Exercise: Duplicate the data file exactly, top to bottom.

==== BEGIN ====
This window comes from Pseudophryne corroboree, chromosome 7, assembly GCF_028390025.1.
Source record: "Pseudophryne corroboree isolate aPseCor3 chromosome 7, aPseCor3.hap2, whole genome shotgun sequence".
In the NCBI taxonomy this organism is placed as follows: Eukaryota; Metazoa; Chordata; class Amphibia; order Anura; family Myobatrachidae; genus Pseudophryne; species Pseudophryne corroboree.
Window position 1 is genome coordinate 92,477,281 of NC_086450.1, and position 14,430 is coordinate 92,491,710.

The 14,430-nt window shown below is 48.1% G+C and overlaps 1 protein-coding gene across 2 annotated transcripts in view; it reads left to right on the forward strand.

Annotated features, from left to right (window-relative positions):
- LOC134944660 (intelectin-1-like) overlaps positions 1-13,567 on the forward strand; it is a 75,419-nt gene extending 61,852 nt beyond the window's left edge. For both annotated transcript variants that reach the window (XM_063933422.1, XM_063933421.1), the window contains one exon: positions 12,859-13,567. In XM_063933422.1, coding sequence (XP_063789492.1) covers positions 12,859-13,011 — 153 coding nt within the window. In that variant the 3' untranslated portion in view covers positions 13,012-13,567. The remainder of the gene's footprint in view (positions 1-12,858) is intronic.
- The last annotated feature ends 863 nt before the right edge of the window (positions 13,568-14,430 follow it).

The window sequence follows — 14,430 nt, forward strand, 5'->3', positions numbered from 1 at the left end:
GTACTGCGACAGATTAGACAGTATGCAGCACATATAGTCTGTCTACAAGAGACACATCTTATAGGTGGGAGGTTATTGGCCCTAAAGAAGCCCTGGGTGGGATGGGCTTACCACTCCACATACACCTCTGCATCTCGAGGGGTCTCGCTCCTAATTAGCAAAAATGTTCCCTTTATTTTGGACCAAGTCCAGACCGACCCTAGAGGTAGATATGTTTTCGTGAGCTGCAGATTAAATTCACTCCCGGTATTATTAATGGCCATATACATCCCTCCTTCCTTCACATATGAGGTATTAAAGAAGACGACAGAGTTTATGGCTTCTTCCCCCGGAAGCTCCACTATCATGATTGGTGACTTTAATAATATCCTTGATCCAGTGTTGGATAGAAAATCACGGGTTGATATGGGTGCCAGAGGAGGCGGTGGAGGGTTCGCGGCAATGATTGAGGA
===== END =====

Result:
This window comes from Pseudophryne corroboree, chromosome 7, assembly GCF_028390025.1.
Source record: "Pseudophryne corroboree isolate aPseCor3 chromosome 7, aPseCor3.hap2, whole genome shotgun sequence".
In the NCBI taxonomy this organism is placed as follows: Eukaryota; Metazoa; Chordata; class Amphibia; order Anura; family Myobatrachidae; genus Pseudophryne; species Pseudophryne corroboree.
Window position 1 is genome coordinate 92,477,281 of NC_086450.1, and position 14,430 is coordinate 92,491,710.

The 14,430-nt window shown below is 48.1% G+C and overlaps 1 protein-coding gene across 2 annotated transcripts in view; it reads left to right on the forward strand.

Annotated features, from left to right (window-relative positions):
- LOC134944660 (intelectin-1-like) overlaps positions 1-13,567 on the forward strand; it is a 75,419-nt gene extending 61,852 nt beyond the window's left edge. For both annotated transcript variants that reach the window (XM_063933422.1, XM_063933421.1), the window contains one exon: positions 12,859-13,567. In XM_063933422.1, coding sequence (XP_063789492.1) covers positions 12,859-13,011 — 153 coding nt within the window. In that variant the 3' untranslated portion in view covers positions 13,012-13,567. The remainder of the gene's footprint in view (positions 1-12,858) is intronic.
- The last annotated feature ends 863 nt before the right edge of the window (positions 13,568-14,430 follow it).

The window sequence follows — 14,430 nt, forward strand, 5'->3', positions numbered from 1 at the left end:
GTACTGCGACAGATTAGACAGTATGCAGCACATATAGTCTGTCTACAAGAGACACATCTTATAGGTGGGAGGTTATTGGCCCTAAAGAAGCCCTGGGTGGGATGGGCTTACCACTCCACATACACCTCTGCATCTCGAGGGGTCTCGCTCCTAATTAGCAAAAATGTTCCCTTTATTTTGGACCAAGTCCAGACCGACCCTAGAGGTAGATATGTTTTCGTGAGCTGCAGATTAAATTCACTCCCGGTATTATTAATGGCCATATACATCCCTCCTTCCTTCACATATGAGGTATTAAAGAAGACGACAGAGTTTATGGCTTCTTCCCCCGGAAGCTCCACTATCATGATTGGTGACTTTAATAATATCCTTGATCCAGTGTTGGATAGAAAATCACGGGTTGATATGGGTGCCAGAGGAGGCGGTGGAGGGTTCGCGGCAATGATTGAGGA